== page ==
Happy Y2K. May the New Year bring you the joy of being Year 2000-compliant.
Of course, Jan. 1, 1999, is just the warm-up. The big ball will drop in another 365 days-and we're not talking about the Times Square sphere. We're talking the Big One. The feared Electronic Armageddon.
Having lived through the home bomb-shelter panic of four decades ago, I'm amused by the return of the Doomsday Denizens, once again stockpiling food and water and getting their power generators ready. Yet they may get the last laugh-or moan.
Whatever the outcome, GartnerGroup has it right: The horrendous global exercise to fix the Millennium Bug is the largest engineering endeavor by far in the history of the world.
Not a penny of the estimated trillion dollars being spent has direct economic value added. One wonders how much global poverty could have been obliterated, how many diseases could have been cured, and how high education could have ascended if the world had invested similar resources in productive efforts.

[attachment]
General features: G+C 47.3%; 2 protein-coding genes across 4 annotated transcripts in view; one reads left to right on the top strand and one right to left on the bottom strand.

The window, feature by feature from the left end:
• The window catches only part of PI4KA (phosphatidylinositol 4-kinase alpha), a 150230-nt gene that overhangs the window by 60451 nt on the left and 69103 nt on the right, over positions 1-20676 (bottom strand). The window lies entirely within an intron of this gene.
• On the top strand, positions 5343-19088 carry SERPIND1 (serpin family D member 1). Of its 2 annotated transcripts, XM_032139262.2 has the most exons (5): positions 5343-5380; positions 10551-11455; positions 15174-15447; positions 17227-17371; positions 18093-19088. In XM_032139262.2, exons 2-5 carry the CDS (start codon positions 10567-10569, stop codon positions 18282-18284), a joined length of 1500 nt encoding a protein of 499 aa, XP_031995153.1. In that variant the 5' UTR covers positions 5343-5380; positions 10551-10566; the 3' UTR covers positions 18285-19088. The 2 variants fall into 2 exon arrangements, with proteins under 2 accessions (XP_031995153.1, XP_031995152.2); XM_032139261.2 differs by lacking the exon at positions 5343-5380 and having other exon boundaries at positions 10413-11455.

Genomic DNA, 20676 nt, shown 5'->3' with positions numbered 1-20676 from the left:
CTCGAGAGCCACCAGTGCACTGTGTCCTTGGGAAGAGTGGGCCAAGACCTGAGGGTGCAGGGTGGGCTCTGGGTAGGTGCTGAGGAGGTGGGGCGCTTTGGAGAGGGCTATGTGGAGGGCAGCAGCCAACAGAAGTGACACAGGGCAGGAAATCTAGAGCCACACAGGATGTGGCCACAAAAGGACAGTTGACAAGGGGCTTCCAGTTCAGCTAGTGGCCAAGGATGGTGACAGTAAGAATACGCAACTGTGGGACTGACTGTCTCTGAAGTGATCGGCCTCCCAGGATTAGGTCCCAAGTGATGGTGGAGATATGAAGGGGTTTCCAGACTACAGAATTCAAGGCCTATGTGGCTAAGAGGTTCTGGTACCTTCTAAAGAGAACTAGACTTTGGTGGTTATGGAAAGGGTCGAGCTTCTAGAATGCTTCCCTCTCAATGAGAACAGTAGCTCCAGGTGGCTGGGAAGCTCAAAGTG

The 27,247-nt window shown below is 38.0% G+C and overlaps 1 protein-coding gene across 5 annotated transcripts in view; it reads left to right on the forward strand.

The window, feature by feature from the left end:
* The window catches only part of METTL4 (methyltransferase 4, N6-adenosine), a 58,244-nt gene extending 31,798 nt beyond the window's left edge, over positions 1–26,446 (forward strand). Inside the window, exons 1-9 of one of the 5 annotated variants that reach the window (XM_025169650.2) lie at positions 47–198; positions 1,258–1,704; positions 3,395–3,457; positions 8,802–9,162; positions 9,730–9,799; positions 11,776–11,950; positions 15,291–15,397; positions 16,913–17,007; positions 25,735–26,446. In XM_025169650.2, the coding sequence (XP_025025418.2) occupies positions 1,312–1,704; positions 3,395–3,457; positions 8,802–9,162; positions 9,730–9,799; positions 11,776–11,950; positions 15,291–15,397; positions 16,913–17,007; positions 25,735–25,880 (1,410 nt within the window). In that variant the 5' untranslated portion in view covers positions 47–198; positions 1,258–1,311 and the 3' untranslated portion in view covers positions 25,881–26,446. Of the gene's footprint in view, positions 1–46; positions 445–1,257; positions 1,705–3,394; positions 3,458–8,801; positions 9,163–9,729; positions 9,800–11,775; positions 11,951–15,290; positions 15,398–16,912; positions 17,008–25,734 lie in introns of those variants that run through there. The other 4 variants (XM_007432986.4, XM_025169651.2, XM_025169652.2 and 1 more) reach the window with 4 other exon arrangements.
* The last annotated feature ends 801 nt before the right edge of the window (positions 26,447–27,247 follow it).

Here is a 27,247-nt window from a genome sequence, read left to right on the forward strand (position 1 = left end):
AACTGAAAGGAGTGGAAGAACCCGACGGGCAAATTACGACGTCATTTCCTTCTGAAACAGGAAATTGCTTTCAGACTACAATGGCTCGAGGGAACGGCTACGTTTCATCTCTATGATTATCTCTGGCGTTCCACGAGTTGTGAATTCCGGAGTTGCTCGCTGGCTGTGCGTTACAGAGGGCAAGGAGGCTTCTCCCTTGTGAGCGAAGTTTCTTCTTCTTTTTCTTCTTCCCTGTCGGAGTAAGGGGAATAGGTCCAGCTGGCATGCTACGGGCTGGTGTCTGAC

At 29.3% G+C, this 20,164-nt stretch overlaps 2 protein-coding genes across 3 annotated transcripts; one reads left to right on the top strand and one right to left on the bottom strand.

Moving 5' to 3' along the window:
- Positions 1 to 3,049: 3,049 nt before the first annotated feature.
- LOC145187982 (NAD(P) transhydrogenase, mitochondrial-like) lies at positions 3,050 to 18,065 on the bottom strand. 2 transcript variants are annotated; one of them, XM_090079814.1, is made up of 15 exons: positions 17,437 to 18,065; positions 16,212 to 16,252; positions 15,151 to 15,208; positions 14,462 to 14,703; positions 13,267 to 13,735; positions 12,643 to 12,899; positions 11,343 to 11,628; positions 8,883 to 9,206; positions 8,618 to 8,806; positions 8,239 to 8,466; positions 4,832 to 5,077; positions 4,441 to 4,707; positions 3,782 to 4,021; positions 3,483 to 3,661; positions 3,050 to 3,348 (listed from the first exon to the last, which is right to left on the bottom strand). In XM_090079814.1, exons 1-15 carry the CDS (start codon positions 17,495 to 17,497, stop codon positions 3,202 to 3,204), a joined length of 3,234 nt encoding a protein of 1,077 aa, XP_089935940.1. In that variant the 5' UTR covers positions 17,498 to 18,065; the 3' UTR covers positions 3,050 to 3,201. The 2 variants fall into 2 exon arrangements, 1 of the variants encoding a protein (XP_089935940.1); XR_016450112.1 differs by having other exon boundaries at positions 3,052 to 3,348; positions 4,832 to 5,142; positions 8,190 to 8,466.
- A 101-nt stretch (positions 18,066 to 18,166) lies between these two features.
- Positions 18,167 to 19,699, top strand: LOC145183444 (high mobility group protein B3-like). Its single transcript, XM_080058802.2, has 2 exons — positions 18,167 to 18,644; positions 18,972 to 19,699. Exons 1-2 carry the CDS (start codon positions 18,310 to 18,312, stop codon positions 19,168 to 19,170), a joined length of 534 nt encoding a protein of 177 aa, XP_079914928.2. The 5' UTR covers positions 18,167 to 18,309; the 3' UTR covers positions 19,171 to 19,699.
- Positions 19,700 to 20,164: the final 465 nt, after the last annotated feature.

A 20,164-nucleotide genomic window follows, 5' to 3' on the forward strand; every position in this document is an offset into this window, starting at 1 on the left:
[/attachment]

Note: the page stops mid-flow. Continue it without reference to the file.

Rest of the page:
Some savants have proposed bankrolling positive programs at the same level in the new millennium-a "Y2K dividend." Ha. The Year 2000 Bug litigation fallout may eat up as much money as it took trying to fix the bugger. And if the elusive "peace dividend" that was supposed to have followed the Cold War finale is any example, don't bank any post-Y2K bucks either.
The really scary part is what's lurking inside the gajillions of embedded microcontrollers that are ubiquitous in the warp and woof of society. The Semiconductor Industry Association is correct in its judgment that the bulk of microcontrollers run no embedded software with a calendar function susceptible to a Y2K bug. But the SIA is also right in pointing out that other MCUs probably are at risk.
How many? No one knows. In fact, most people aren't even aware of what MCUs they're using-or where to look for them if they wanted to. And who knows what software those devices are running, how to detect any lurking Y2K time bombs, or how to fix any problems uncovered?
The SIA spent the last half of 1998 trying to find someone in government to lead a national Y2K MCU alert, but Washington was enmeshed in impeachment. Thus, the SIA last month issued a white paper as a Y2K microcontroller Paul Revere alert. If Paul had gotten the same anesthetized reception as the SIA, we'd still be saluting the Union Jack.
So get ready for the Big Event, when untold electronic calendars around the world may simply wipe out the 20th century. Then we can all do a real-life version of Back to the Future.